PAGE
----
2009 Analysis: Pedro Feliciano
One of the few bright spots on a disappointing pitching staff, “Perpetual Pedro” set a New York Mets record for appearances with 88, and set career bests in WHIP (1.16), Holds (24), K:BB ratio (3.28), and Walks per 9 IP (2.7).
Manager Jerry Manuel used the 33-year-old lefthander whether he needed to or didn’t, nearly always in “matchup” situations against lefthanded hitters. Feliciano returned that trust by holding 156 lefthanded batters to a .215 batting average and .245 OBP; he struck out 41 of them and walked only 6 — though, he did give up 4 HRs to LH hitters.
Though he was pigeonholed as a LOOGY, Feliciano was passably effective against righthanded batters as well — they hit .264 against him, though with a .365 OBP and .486 SLG. If you pretend the 4 intentional walks to RHs didn’t happen, that OBP drops to a more manageable .329.
Considering his every-other-day use over the past two seasons, it’s hard to imagine a Mets bullpen without Pedro Feliciano. He is clearly a master at retiring lefthanded hitters, but one must wonder if he’d make more of a contribution as a “crossover” reliever — one who faces both lefties and righties. When given the chance to do so by Willie Randolph in 2007, Feliciano responded with a standout season — one in which he held 163 RH batters to a .221 batting average. In 2008, though, righties hit him to the tune of .357, prompting Manuel to make him a specialist.
It’s an interesting dilemma, and I personally wonder if Feliciano’s struggles against RH hitters under Manuel were due to a deficiency in his toolset or overuse. He pitched with no days’ rest 34 times in both 2008 and 2009, but only 23 times in 2007. There’s a possibility that if he were used more judiciously — optimizing a fine balance of sharpness and rest — Feliciano might have the ability to be a solid setup man. We may never know, because the current manager seems set in his thinking.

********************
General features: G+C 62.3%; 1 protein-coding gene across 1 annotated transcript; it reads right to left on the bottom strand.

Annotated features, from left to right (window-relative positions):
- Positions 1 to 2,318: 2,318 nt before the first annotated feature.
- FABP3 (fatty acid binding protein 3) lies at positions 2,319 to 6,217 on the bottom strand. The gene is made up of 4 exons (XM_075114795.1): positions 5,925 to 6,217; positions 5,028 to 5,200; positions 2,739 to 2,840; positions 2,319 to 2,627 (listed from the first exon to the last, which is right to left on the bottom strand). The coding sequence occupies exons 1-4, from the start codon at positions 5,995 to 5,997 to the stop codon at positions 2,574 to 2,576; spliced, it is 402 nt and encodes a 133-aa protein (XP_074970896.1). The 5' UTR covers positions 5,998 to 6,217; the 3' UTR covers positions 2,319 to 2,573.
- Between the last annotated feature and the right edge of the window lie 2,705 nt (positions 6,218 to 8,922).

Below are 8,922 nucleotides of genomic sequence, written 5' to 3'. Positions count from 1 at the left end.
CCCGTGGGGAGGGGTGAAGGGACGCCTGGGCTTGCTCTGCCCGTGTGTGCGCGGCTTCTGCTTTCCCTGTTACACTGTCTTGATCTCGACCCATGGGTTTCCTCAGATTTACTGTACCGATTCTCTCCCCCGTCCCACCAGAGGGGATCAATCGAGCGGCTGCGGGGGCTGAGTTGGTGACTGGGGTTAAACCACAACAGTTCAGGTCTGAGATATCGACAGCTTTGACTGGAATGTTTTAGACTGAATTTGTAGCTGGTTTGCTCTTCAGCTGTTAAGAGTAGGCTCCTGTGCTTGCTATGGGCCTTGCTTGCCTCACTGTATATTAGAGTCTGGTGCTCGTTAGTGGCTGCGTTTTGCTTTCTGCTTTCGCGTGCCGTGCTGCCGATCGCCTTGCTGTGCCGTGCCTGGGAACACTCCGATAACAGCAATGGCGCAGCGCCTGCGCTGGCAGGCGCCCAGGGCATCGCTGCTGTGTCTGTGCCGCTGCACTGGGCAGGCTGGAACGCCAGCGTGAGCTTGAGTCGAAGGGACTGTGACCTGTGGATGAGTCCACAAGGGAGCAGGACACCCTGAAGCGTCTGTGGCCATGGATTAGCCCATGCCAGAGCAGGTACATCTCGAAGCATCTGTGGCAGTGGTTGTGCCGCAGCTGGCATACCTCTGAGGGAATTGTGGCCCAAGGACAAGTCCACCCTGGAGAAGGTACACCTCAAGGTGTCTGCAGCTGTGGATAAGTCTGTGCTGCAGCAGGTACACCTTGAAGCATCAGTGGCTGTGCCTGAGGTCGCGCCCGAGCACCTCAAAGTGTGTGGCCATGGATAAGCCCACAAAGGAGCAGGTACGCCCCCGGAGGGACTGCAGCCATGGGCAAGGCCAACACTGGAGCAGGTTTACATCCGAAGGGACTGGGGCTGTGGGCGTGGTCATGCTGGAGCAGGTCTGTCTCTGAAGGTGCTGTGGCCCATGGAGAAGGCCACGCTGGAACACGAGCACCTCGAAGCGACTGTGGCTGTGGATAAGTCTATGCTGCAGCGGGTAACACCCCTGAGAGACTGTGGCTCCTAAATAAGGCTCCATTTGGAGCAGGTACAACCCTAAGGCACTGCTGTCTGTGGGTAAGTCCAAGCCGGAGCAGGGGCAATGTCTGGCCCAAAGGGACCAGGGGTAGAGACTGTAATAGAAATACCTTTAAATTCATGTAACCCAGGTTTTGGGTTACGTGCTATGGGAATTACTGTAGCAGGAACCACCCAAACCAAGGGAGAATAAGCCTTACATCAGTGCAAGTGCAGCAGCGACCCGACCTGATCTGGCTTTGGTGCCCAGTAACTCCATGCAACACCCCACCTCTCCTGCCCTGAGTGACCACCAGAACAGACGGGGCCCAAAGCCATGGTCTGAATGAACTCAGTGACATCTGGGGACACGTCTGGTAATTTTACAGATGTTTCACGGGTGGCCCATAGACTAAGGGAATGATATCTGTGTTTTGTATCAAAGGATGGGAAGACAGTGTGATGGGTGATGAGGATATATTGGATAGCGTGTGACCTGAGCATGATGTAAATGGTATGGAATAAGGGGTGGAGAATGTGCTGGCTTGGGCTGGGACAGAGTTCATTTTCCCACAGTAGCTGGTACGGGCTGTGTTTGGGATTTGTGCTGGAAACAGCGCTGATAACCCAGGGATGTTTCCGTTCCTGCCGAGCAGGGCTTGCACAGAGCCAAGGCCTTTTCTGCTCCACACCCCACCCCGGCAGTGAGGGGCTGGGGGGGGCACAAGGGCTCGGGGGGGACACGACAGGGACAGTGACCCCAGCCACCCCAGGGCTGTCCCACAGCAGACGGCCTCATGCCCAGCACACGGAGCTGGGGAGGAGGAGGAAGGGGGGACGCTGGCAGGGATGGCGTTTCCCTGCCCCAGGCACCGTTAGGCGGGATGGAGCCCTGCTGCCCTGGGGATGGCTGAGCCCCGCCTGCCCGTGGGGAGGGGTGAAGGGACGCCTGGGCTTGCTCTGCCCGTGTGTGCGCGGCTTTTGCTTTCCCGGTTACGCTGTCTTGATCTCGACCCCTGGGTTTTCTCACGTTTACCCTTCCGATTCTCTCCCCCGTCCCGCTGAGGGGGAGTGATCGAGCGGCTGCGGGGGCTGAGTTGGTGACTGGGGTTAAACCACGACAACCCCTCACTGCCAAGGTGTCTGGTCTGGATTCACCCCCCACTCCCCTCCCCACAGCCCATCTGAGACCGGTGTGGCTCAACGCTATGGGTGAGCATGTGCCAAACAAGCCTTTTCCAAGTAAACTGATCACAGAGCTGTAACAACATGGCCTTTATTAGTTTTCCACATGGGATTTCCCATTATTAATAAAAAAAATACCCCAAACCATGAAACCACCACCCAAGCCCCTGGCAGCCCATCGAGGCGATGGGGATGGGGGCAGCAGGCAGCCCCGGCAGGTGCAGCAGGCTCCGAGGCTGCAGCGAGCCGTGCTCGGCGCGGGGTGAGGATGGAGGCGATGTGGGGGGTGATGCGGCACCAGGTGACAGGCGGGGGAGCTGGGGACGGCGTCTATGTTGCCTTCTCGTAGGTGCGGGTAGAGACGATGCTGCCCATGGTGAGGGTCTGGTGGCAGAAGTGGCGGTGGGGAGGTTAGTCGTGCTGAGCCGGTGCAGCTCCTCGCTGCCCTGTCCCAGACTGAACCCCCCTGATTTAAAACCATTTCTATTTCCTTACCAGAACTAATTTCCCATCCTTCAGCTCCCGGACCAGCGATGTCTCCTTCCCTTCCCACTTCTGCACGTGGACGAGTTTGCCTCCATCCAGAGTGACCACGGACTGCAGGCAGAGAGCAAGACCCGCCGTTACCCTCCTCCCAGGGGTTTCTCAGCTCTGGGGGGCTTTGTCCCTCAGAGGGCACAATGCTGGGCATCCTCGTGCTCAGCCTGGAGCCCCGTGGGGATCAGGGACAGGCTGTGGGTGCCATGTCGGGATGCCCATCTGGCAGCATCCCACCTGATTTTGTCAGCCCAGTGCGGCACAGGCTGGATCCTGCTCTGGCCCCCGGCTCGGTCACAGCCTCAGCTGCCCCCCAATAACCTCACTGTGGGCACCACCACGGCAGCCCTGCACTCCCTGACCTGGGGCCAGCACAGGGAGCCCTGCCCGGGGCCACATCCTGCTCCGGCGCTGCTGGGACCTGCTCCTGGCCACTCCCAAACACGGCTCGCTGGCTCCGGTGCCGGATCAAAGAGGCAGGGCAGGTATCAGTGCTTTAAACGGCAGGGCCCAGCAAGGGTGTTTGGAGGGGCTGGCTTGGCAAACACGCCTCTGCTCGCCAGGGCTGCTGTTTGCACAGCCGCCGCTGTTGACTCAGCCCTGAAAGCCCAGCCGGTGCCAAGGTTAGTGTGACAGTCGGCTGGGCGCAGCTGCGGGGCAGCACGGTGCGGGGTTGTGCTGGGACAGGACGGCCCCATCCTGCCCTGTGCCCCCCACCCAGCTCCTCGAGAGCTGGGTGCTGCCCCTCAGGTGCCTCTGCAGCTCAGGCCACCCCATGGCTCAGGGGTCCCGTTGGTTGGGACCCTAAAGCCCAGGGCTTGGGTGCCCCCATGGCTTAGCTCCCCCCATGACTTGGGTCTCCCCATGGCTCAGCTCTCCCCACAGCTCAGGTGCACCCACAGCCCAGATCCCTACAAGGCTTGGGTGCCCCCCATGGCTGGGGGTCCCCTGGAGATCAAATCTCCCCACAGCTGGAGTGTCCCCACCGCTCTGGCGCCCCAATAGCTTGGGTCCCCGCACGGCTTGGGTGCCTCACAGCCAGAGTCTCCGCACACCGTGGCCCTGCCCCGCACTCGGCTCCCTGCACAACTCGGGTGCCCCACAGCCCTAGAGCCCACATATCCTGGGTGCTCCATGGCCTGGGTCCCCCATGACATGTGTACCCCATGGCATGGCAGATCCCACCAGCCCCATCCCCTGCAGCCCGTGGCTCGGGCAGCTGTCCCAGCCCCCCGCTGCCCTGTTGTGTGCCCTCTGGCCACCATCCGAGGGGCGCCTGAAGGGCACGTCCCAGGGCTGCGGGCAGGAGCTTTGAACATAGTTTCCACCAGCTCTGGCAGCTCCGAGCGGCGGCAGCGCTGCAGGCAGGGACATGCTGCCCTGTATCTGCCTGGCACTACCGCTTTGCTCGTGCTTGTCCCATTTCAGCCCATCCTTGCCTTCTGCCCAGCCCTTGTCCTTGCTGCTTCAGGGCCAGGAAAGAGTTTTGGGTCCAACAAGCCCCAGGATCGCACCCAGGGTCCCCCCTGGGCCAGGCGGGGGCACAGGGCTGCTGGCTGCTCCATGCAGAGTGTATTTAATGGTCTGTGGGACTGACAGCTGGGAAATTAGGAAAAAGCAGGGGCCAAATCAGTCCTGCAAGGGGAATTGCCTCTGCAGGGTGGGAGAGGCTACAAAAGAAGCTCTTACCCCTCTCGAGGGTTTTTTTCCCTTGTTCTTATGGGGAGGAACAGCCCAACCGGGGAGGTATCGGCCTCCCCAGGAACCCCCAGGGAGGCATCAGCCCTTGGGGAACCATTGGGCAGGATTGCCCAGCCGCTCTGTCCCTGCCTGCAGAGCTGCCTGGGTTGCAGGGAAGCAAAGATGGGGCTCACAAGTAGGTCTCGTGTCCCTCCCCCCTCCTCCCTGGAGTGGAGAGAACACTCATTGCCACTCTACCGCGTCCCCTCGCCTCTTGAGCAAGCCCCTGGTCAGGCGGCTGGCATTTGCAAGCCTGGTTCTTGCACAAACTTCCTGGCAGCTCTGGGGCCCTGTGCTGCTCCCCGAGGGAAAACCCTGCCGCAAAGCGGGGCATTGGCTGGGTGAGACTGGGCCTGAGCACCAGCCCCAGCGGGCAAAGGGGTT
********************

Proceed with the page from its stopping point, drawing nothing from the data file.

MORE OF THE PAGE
What do you think? If Pedro Feliciano were used for full innings at a time, but limited to, say, 10-12 games per month instead of 15-18, would he be more valuable to a bullpen? Or is his ability to get that one or two outs 85-90 times a year the best use of his talents?
Pedro’s presence as one of the best LOOGY’s in the league suggests to me that he shouldn’t be tampered with. We already know he is death on left handed hitters, so I think it’s a finer idea to leave him where he is and look elsewhere for Mr Crossover. Because, if you decide to make Pedro the crossover/8th inning guy, not only do you not know how he’s going to handle that role, but you’re also going to have to find a new LOOGY, which Scott Schoeneweis showed us was a lot harder than it sounds.
Once again, this conversation leaves me wondering where the heck Adam Bostick was this past September. If he put together a solid month in the bigs, following up his impressive showing at AAA, I’d be a bit more comfortable in allowing Pedro a chance to earn a bigger role. But as things look now, Pedro is one of the only sure things in the pen, and changing his role without a foreseeable LOOGY replacement is not the best course of action, IMO. Not to mention, with all the work Pedro’s arm has been subjected to the past 3 seasons, allowing Jerry free-reign to use him EVEN MORE OFTEN as a crossover reliever is a sure-fire way to land Pedro on the DL for a long time. Just because Pedro won’t be facing only a batter or two per outing any longer, doesn’t mean Jerry won’t feel inclined to use him in 80+ games anyway.
On a side note, we like to talk about how the Mets have seemed reluctant to trade players while their value is highest in recent years. Well, Feliciano fits right on that boat. Is it time to sell while the fetching price is still (relatively) high?
He has suffered the ups and downs of the Mets along with all of us. I wouldn’t mind seeing his role expand, if he shows he can handle it.